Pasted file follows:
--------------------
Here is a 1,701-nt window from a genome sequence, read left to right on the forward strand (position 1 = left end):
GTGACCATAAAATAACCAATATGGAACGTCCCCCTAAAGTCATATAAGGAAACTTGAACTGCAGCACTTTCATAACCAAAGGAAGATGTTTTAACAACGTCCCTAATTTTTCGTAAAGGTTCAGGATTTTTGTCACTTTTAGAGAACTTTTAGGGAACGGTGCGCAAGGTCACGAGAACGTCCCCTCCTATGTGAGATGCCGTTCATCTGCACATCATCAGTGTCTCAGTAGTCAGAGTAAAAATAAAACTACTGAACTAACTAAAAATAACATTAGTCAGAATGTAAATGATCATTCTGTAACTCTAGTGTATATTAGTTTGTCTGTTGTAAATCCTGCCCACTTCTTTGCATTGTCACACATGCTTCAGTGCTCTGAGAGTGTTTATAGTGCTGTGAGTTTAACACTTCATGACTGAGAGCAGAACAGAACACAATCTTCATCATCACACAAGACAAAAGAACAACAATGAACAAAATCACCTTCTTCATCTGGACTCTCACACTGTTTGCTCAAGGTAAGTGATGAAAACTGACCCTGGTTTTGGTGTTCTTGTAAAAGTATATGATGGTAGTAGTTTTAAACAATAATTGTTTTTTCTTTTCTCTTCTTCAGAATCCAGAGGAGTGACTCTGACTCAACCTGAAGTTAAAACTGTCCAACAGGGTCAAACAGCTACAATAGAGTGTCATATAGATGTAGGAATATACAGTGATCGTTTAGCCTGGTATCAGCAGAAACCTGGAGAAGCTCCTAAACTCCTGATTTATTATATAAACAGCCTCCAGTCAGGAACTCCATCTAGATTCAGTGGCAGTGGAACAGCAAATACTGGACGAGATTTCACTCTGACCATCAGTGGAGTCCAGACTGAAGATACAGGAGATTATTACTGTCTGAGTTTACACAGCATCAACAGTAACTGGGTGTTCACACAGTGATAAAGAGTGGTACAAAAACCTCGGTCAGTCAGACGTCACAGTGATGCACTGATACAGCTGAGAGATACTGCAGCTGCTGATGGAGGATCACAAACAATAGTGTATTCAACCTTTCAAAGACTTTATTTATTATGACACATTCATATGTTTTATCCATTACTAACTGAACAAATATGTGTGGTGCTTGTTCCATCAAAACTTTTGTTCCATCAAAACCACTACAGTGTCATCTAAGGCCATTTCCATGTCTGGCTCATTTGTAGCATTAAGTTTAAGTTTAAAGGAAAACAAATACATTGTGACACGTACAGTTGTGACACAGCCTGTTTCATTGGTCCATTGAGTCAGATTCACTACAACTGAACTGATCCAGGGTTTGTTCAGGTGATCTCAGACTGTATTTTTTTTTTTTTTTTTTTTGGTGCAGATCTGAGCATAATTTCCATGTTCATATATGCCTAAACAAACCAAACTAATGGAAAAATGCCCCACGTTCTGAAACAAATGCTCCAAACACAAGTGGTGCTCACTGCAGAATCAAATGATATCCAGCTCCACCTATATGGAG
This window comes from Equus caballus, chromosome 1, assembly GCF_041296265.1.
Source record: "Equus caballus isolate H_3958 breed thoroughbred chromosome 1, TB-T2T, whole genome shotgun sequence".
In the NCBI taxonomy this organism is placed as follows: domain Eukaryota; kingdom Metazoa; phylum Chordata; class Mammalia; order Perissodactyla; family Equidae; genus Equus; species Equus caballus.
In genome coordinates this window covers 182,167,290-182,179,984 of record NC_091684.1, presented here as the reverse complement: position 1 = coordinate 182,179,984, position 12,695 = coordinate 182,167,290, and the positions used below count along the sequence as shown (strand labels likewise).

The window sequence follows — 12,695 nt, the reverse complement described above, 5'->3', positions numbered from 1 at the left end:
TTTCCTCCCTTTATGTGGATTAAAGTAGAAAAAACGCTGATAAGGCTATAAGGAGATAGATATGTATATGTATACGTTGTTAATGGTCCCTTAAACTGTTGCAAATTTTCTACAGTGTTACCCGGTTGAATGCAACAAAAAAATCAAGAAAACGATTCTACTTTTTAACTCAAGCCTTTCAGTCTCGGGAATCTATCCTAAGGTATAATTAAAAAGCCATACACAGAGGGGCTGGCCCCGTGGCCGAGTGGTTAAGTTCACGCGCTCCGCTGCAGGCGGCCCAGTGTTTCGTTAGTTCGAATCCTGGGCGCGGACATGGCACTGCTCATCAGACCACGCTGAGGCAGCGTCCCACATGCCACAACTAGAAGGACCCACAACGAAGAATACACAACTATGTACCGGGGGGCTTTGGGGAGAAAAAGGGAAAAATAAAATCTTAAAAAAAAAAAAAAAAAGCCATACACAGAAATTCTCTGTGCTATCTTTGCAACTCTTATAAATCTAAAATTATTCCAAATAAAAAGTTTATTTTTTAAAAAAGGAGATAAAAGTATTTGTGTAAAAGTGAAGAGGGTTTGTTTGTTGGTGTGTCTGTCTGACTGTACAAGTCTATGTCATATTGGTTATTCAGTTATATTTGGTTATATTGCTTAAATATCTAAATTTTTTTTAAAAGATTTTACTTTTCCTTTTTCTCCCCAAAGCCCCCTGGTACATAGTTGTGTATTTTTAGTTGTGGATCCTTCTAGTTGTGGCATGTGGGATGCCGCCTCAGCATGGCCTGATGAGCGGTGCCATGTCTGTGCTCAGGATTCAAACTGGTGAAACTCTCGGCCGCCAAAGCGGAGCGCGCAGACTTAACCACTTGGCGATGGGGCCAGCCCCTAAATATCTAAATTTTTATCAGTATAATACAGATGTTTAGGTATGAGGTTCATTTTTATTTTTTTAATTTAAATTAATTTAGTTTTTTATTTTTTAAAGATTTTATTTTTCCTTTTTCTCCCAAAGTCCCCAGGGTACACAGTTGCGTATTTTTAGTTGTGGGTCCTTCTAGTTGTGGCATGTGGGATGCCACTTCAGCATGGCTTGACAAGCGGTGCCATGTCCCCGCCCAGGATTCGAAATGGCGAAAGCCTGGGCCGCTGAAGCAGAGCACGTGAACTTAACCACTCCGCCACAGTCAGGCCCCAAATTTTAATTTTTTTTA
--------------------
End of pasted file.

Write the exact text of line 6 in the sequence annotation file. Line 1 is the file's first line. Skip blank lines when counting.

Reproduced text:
In genome coordinates this window covers 182,167,290-182,179,984 of record NC_091684.1, presented here as the reverse complement: position 1 = coordinate 182,179,984, position 12,695 = coordinate 182,167,290, and the positions used below count along the sequence as shown (strand labels likewise).